Of course, it’s pretty shitty, and generally washes out all of the cruelty and violence in the abstraction.

There’s rightfully been a lot of stick given to publishers for distasteful choices. I think this is part of the reason for the sudden jump to Mars.

You don’t have to think about the horrors of colonialism if you’re in space.

It’s still a recognisable story though. There’s been enough sci-fi, science and Matt Damon for us to imagine it. We’ve got something to visualise.

Terraforming Mars is designed by a science teacher, and it shows (in the good ways). It wears its passion for the Red Mars trilogy on its sleeve, the manual includes an example game between Kim, Stanley and Robinson.

The flavour text is interested in fleshing out why a certain technology might produce a certain effect. The game wants to tell stories that make sense, could be real, could help you understand how much work would go into it. How incredible technology can be. How incredible technology is. How world changing. Literally.

But that’s not the story I end up telling in the game. I love the science, but it’s not the imagery that comes to mind.

I think about someone tending their own little allotment on this strange landscape, and make it quiet and real in a different way. Each player ends up building their own little patch of land, and filling it with plants and trees and tardigrades and space mirrors and zeppelins.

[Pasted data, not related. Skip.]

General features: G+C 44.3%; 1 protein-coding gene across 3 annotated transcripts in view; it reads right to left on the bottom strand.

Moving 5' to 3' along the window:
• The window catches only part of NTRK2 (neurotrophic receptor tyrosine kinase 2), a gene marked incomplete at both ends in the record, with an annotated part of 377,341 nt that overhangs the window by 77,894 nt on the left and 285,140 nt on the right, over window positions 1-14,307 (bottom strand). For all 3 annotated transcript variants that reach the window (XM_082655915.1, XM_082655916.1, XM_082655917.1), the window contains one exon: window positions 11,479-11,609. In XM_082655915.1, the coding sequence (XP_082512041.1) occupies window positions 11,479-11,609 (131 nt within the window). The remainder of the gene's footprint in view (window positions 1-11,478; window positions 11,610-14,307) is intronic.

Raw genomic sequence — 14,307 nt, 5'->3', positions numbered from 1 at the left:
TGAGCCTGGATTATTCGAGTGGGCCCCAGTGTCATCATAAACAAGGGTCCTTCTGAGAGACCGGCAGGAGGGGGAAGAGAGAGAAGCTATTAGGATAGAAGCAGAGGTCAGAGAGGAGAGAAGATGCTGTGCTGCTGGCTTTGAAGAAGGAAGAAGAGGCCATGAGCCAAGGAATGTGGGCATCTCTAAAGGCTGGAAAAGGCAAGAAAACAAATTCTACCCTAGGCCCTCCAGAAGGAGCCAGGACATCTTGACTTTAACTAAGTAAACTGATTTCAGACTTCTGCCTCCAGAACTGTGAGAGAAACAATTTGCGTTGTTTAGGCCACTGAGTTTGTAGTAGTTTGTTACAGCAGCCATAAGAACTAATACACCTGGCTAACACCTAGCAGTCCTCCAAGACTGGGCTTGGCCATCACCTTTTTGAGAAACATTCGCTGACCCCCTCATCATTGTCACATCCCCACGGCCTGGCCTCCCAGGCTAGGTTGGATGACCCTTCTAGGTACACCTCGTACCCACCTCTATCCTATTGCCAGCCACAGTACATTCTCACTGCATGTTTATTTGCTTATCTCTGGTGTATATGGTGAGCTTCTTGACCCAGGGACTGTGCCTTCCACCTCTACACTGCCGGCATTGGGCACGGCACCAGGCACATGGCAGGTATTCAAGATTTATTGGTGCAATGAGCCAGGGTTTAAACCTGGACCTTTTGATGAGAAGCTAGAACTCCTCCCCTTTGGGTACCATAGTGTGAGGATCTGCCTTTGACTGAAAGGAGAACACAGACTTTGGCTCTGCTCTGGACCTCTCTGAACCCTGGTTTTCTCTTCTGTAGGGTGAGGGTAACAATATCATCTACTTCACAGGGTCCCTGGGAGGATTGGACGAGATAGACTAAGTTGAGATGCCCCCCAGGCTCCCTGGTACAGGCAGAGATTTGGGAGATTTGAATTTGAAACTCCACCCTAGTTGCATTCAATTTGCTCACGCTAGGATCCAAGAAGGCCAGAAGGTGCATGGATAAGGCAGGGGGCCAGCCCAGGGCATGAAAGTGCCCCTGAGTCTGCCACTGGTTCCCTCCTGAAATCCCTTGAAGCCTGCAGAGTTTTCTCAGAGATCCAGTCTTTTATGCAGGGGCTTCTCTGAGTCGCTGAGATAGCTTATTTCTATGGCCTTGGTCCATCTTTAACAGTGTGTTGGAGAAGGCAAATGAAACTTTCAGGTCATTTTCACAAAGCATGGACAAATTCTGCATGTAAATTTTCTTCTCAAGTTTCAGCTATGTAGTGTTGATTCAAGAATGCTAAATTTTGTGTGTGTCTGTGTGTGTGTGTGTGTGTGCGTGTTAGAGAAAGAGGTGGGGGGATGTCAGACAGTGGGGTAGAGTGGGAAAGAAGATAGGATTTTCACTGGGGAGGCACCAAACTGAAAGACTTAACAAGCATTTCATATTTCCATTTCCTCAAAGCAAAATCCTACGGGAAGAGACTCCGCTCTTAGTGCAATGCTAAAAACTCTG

But because it stays at the level of the individual playing, it still feels small. It’s one of the lovely things about games, that because they’re still at the table, they’re always filled with people. You can simultaneously be yourself, and an interplanetary corporation.

I’ll demonstrate, in the best way I can.

By crashing asteroids into your garden.

One of the main ways to increase the temperature on Mars is to chuck giant space rocks at it. There’s quite a lot of cards that let you do this, ranging in size and scale. Almost all of them end up destroying other players plants.

Now in mechanical terms, this means you choose someone, and they have to throw away some of the resources in their ‘plant’ space.

But I can’t help but visualise two neighbours, jealously peeking over their fences, and finding ways to scuff each other’s lawns.

One time, someone dropped a comet in my backyard.

On my next turn, I reminded them of this, and slammed the damn moon into theirs.

It’s two different, irresistible stories at once. Quiet neighbourly passive aggression, slowly escalating beyond belief, and the vast, destructive creation of scientific progress, which can move from throwing rocks to hurling satellites.

Deimos is only small, relatively speaking, but there’s nothing quite as evocative as slamming the moon into the planet. You just can’t argue with moon-made climate change.

I love the parallel stories games create. The stories within stories that weave in and out of each other. The stories the mechanics tell, the stories the theme tell, and, breathing life into it all, the stories we tell, as we sit at a table, and imagine together.

Often it’s to paper cracks: mechanics that don’t quite line up with the ‘real’ story. But that doesn’t matter, because it allows us to make the story our own.